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Rational Capital Budgeting in an Irrational World

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  • Stein, Jeremy C

Abstract

This article addresses the following basic capital budgeting problem: suppose that cross-sectional differences in stock returns can be predicted based on variables other than beta (e.g., book-to-market) and that this predictability reflects market irrationality rather than compensation for fundamental risk. In this setting, how should companies determine hurdle rates? The author shows how factors such as managerial time horizons and financial constraints affect the optimal hurdle rate. Under some circumstances, beta can be useful as a capital budgeting tool, even if it is of no use in predicting stock returns. Copyright 1996 by University of Chicago Press.

Suggested Citation

  • Stein, Jeremy C, 1996. "Rational Capital Budgeting in an Irrational World," The Journal of Business, University of Chicago Press, vol. 69(4), pages 429-455, October.
  • Handle: RePEc:ucp:jnlbus:v:69:y:1996:i:4:p:429-55
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    References listed on IDEAS

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    1. Stein, Jeremy C, 1988. "Takeover Threats and Managerial Myopia," Journal of Political Economy, University of Chicago Press, vol. 96(1), pages 61-80, February.
    2. Shleifer, Andrei & Vishny, Robert W, 1992. " Liquidation Values and Debt Capacity: A Market Equilibrium Approach," Journal of Finance, American Finance Association, vol. 47(4), pages 1343-1366, September.
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    5. Jean-Jacques Laffont & Jean Tirole, 1988. "Repeated Auctions of Incentive Contracts, Investment, and Bidding Parity with an Application to Takeovers," RAND Journal of Economics, The RAND Corporation, vol. 19(4), pages 516-537, Winter.
    6. Fischer, Stanley & Merton, Robert C., 1984. "Macroeconomics and finance: The role of the stock market," Carnegie-Rochester Conference Series on Public Policy, Elsevier, vol. 21(1), pages 57-108, January.
    7. Jeremy C. Stein, 1989. "Efficient Capital Markets, Inefficient Firms: A Model of Myopic Corporate Behavior," The Quarterly Journal of Economics, Oxford University Press, vol. 104(4), pages 655-669.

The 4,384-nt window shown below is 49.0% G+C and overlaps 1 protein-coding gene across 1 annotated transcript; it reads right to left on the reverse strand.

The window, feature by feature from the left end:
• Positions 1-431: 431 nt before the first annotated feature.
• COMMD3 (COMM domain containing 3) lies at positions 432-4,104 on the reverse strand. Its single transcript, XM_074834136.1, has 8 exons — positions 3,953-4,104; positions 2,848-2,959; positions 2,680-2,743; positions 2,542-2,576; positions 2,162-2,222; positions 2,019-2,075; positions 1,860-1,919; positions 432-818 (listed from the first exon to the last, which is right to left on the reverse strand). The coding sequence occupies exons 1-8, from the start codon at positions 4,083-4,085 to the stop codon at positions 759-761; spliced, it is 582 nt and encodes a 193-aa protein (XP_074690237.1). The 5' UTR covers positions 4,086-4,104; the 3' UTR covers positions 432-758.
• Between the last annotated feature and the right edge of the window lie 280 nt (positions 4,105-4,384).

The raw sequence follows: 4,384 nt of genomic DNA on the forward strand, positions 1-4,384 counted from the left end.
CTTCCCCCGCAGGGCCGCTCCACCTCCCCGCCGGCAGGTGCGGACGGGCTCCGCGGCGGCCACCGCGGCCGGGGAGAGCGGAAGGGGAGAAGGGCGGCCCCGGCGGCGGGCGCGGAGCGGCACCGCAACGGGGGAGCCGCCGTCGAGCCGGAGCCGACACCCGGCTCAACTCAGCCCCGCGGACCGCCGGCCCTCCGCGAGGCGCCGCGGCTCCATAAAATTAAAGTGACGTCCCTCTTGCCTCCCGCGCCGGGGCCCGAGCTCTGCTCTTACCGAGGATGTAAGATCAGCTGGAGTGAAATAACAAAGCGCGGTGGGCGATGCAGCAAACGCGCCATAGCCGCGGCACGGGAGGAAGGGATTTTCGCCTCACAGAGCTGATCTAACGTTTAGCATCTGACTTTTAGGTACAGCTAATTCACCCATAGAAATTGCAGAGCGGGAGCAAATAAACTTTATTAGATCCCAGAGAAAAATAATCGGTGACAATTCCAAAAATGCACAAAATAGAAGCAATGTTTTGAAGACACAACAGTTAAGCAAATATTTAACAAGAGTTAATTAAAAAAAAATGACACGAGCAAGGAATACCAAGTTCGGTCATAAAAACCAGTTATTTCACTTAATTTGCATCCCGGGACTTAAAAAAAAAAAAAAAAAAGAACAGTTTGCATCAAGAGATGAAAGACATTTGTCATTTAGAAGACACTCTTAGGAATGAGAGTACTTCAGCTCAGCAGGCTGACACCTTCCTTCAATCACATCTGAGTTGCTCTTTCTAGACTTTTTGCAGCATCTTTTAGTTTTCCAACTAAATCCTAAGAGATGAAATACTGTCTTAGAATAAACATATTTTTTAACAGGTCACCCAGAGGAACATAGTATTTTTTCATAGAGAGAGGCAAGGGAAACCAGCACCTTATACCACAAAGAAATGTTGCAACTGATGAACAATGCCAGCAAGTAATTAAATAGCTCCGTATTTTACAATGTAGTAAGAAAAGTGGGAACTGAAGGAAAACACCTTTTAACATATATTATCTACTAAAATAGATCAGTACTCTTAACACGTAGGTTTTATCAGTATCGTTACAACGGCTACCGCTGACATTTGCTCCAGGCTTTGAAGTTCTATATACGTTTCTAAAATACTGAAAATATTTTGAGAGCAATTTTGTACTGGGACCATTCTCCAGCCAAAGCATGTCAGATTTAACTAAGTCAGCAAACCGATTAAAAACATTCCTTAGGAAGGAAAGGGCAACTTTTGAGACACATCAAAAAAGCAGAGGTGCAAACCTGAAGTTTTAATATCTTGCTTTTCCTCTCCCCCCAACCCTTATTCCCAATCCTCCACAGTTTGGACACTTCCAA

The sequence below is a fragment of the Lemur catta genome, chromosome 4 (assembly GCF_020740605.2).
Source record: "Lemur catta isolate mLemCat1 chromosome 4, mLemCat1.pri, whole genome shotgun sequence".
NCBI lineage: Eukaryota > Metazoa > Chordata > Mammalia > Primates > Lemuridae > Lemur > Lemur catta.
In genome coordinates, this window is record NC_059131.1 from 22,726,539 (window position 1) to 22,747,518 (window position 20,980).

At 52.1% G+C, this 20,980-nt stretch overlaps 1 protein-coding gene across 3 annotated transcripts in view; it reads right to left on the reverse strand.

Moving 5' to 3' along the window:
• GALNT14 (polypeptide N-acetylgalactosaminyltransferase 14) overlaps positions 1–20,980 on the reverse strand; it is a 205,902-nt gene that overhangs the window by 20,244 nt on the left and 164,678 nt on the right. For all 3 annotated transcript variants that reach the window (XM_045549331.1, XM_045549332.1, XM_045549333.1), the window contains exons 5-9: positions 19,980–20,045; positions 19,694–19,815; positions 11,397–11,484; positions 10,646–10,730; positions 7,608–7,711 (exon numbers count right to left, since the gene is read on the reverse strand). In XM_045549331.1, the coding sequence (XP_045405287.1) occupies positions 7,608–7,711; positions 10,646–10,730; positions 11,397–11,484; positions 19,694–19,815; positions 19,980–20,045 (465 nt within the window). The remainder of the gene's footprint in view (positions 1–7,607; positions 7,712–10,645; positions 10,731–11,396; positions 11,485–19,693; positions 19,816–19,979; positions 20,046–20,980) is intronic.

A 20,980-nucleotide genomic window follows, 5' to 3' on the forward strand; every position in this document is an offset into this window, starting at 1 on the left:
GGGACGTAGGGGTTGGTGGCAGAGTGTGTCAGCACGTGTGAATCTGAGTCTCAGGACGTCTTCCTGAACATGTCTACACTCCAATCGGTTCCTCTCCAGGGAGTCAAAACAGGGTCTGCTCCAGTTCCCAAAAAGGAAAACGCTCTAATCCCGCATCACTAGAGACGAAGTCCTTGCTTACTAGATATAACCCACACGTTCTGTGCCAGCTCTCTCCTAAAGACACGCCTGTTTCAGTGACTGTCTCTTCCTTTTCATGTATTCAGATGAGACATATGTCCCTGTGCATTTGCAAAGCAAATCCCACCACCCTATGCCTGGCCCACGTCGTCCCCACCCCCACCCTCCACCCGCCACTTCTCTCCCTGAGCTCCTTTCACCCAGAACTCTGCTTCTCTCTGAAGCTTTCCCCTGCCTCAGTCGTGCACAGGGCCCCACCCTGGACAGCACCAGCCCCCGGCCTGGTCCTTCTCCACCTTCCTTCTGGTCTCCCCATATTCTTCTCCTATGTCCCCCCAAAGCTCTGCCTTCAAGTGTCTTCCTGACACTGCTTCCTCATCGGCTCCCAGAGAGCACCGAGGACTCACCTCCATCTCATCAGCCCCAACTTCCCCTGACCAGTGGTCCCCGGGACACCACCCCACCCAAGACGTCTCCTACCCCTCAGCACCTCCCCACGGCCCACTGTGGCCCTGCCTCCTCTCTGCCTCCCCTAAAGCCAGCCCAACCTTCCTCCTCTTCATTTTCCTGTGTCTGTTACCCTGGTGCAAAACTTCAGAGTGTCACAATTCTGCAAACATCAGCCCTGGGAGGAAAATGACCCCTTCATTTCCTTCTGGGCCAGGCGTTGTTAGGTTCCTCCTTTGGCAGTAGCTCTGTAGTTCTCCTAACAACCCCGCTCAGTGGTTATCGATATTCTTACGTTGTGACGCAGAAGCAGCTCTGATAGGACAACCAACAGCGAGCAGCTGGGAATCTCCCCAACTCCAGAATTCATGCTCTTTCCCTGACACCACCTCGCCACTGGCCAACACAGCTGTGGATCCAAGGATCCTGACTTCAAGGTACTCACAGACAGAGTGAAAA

8. Davis, James L, 1994. " The Cross-Section of Realized Stock Returns: The Pre-COMPUSTAT Evidence," Journal of Finance, American Finance Association, vol. 49(5), pages 1579-1593, December.
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    13. Jaffe, Jeffrey & Keim, Donald B & Westerfield, Randolph, 1989. " Earnings Yields, Market Values, and Stock Returns," Journal of Finance, American Finance Association, vol. 44(1), pages 135-148, March.
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    15. Chan, Louis K C & Hamao, Yasushi & Lakonishok, Josef, 1991. " Fundamentals and Stock Returns in Japan," Journal of Finance, American Finance Association, vol. 46(5), pages 1739-1764, December.
    16. Ikenberry, David & Lakonishok, Josef & Vermaelen, Theo, 1995. "Market underreaction to open market share repurchases," Journal of Financial Economics, Elsevier, vol. 39(2-3), pages 181-208.
    17. La Porta, Rafael, et al, 1997. " Good News for Value Stocks: Further Evidence on Market Efficiency," Journal of Finance, American Finance Association, vol. 52(2), pages 859-874, June.
    18. Keim, Donald B., 1983. "Size-related anomalies and stock return seasonality : Further empirical evidence," Journal of Financial Economics, Elsevier, vol. 12(1), pages 13-32, June.
    19. Fama, Eugene F. & French, Kenneth R., 1993. "Common risk factors in the returns on stocks and bonds," Journal of Financial Economics, Elsevier, vol. 33(1), pages 3-56, February.
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